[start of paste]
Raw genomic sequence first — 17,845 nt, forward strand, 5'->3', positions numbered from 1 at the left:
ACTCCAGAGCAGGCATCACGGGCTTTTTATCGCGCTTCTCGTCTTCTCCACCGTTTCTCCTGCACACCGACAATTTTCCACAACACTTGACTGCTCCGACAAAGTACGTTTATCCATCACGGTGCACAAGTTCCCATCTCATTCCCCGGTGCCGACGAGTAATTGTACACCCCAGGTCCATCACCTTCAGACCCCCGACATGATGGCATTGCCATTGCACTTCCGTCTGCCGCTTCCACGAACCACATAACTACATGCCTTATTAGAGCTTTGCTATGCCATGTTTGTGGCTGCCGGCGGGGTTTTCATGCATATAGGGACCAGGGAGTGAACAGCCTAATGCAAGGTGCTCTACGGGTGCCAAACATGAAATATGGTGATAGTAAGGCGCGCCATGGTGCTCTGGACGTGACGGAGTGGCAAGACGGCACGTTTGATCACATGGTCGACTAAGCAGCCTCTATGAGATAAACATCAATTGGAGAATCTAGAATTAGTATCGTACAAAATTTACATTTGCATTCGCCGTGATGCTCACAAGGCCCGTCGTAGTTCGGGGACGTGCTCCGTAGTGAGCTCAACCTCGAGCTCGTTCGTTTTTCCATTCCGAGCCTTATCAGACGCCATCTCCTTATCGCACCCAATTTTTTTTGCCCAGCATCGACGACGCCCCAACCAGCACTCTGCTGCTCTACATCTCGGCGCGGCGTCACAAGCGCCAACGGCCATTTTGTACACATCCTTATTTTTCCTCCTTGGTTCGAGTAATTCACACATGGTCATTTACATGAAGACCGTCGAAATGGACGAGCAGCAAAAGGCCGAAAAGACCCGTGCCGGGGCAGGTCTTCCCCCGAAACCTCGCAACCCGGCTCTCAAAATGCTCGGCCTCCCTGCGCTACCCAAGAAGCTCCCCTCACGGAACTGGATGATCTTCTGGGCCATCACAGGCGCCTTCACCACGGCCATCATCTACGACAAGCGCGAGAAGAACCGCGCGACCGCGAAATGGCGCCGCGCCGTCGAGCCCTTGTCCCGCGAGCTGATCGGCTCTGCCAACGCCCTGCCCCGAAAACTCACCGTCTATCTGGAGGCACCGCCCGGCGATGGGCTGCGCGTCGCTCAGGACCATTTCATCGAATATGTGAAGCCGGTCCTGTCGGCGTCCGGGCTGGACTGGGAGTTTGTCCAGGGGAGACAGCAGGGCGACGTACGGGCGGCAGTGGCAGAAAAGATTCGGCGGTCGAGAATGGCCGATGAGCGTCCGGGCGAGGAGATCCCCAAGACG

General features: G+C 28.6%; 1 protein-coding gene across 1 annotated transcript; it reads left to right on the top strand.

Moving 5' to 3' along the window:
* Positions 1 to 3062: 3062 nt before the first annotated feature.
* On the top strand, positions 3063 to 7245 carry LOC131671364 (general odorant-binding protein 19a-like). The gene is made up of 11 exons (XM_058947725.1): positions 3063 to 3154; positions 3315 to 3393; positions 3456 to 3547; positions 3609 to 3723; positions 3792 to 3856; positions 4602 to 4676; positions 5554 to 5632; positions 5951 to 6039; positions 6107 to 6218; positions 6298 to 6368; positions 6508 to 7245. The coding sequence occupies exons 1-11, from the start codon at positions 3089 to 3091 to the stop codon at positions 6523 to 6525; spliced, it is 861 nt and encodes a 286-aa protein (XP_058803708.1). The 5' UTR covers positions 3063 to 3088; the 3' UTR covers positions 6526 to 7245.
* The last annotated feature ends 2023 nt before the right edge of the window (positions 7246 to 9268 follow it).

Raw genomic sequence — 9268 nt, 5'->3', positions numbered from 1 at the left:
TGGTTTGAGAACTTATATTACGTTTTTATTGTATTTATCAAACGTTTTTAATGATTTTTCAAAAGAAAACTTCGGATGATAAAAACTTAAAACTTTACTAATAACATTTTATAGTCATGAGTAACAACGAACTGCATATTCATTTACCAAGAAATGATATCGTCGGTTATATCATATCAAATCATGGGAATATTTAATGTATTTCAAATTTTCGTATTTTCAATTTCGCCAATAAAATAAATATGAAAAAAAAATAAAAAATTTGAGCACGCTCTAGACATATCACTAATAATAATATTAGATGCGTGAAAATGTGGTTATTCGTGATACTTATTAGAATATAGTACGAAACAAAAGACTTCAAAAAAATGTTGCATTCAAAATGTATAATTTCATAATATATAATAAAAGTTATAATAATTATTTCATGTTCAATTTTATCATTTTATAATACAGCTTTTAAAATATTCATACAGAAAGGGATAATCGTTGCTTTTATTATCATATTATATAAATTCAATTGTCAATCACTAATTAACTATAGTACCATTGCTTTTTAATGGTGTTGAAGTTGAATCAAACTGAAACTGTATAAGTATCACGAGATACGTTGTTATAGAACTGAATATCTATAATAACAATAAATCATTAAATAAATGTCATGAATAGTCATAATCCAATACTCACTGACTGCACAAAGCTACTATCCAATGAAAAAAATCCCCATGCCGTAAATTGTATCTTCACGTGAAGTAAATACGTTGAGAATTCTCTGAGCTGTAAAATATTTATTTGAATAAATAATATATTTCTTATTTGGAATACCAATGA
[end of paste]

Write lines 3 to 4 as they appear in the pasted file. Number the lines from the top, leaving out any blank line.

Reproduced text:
General features: G+C 28.6%; 1 protein-coding gene across 1 annotated transcript; it reads left to right on the top strand.

Moving 5' to 3' along the window: